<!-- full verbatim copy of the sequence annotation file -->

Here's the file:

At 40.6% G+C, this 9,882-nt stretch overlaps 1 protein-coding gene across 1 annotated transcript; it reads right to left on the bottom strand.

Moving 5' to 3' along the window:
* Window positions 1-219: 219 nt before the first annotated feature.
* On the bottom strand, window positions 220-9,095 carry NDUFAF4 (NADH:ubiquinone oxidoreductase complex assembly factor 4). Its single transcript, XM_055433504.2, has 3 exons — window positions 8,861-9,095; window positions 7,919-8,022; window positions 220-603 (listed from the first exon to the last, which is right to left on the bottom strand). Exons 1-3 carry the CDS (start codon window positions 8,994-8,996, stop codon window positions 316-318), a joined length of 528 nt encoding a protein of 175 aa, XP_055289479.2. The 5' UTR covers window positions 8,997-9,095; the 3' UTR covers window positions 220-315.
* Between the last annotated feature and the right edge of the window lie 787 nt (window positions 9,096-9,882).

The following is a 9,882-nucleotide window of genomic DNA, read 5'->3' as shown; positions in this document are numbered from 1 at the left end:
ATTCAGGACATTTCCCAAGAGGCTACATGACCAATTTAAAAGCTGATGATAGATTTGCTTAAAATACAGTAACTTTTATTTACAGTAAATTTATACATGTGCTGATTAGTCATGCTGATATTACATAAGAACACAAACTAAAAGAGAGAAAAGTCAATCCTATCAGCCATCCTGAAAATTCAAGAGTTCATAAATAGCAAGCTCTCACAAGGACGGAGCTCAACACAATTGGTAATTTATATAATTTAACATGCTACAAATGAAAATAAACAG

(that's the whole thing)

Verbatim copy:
At 40.6% G+C, this 9,882-nt stretch overlaps 1 protein-coding gene across 1 annotated transcript; it reads right to left on the bottom strand.

Moving 5' to 3' along the window:
* Window positions 1-219: 219 nt before the first annotated feature.
* On the bottom strand, window positions 220-9,095 carry NDUFAF4 (NADH:ubiquinone oxidoreductase complex assembly factor 4). Its single transcript, XM_055433504.2, has 3 exons — window positions 8,861-9,095; window positions 7,919-8,022; window positions 220-603 (listed from the first exon to the last, which is right to left on the bottom strand). Exons 1-3 carry the CDS (start codon window positions 8,994-8,996, stop codon window positions 316-318), a joined length of 528 nt encoding a protein of 175 aa, XP_055289479.2. The 5' UTR covers window positions 8,997-9,095; the 3' UTR covers window positions 220-315.
* Between the last annotated feature and the right edge of the window lie 787 nt (window positions 9,096-9,882).

The following is a 9,882-nucleotide window of genomic DNA, read 5'->3' as shown; positions in this document are numbered from 1 at the left end:
ATTCAGGACATTTCCCAAGAGGCTACATGACCAATTTAAAAGCTGATGATAGATTTGCTTAAAATACAGTAACTTTTATTTACAGTAAATTTATACATGTGCTGATTAGTCATGCTGATATTACATAAGAACACAAACTAAAAGAGAGAAAAGTCAATCCTATCAGCCATCCTGAAAATTCAAGAGTTCATAAATAGCAAGCTCTCACAAGGACGGAGCTCAACACAATTGGTAATTTATATAATTTAACATGCTACAAATGAAAATAAACAG